City officials have announced they intend to start identifying potential sites for a new police headquarters building. They say they want a site that is 10 to 13 acres, is in a central location and has easy access to key facilities such as the Douglas County Jail, municipal and district courts and City Hall.
Also, there’s a possibility that city and county officials would consider a facility that could accommodate both the Douglas County Sheriff’s Office and the Lawrence Police Department, as the current Judicial and Law Enforcement Center at 11th and New Hampshire streets once did.
Having a joint facility or even a combined law enforcement agency might improve efficiency or reduce costs, but, so far, county officials have been cool to such plans. Specifically, Sheriff Ken McGovern is concerned about moving his offices from their current location because his officers are responsible for providing security to the courts that are located there.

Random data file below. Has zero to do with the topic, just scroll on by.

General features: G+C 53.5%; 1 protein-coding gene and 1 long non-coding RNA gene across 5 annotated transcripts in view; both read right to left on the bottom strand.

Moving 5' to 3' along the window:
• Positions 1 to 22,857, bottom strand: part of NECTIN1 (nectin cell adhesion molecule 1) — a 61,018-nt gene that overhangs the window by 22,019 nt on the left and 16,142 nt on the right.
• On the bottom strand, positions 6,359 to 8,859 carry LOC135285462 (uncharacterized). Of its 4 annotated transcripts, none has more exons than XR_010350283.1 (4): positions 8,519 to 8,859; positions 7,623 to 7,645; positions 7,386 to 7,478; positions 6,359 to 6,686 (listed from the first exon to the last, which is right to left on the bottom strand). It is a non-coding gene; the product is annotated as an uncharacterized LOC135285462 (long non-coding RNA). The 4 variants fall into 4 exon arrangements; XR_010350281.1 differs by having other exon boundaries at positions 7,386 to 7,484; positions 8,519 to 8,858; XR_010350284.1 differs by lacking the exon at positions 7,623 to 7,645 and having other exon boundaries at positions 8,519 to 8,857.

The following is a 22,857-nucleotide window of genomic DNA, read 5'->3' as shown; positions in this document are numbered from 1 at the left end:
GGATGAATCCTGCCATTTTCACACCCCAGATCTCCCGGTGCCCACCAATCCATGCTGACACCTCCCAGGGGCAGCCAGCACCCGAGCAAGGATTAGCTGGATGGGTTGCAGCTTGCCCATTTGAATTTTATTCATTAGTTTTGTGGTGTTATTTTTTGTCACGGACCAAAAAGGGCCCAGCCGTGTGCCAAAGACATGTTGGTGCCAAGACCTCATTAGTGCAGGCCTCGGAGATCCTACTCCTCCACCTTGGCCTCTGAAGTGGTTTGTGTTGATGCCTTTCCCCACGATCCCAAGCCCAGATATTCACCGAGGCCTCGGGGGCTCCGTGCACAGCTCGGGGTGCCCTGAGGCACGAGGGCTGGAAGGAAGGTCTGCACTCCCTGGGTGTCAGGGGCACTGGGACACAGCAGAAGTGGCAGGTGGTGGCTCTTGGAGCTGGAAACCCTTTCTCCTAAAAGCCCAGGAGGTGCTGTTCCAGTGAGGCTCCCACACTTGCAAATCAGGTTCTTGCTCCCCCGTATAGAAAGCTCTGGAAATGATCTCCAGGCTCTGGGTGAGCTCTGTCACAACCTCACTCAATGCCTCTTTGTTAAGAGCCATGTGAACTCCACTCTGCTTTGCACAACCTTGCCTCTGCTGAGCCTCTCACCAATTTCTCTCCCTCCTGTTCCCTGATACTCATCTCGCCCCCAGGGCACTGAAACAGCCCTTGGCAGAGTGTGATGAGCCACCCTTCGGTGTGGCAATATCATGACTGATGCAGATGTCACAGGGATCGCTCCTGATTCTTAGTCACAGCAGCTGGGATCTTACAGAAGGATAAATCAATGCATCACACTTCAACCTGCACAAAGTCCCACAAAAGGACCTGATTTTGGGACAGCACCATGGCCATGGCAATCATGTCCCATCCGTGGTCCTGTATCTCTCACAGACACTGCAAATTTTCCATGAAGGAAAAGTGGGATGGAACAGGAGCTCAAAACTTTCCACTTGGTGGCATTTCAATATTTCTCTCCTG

Even though city officials say they need a much bigger site for the police headquarters, the desire to be closer to the courts and the sheriff’s office may prompt them to look again at expanding the current Law Enforcement Center. In past years, both the city and county have seen South Park as an attractive, convenient, inexpensive site on which to build buildings or parking lots. Hopefully, there will be no consideration of sacrificing another piece of this beautiful park to accommodate a city or county facility.
Not too many years ago, this relatively unspoiled park, which was set apart early in the city’s history, had the picturesque elevated gazebo on the east side of Massachusetts Street and a well-used and highly popular softball field at the northeast corner of the property west of Massachusetts Street. That was it.
Since then, a huge parking lot has been added on the east side, and, on the west side, a new city Parks and Recreation building, a wading pool and a large playground area.
Enough of this park has been eaten up by structures and facilities. The city needs more and larger parks. Neither South Park nor any other city park should be considered for a large law enforcement project. In fact, city parks should be off-limits for further development of any kind.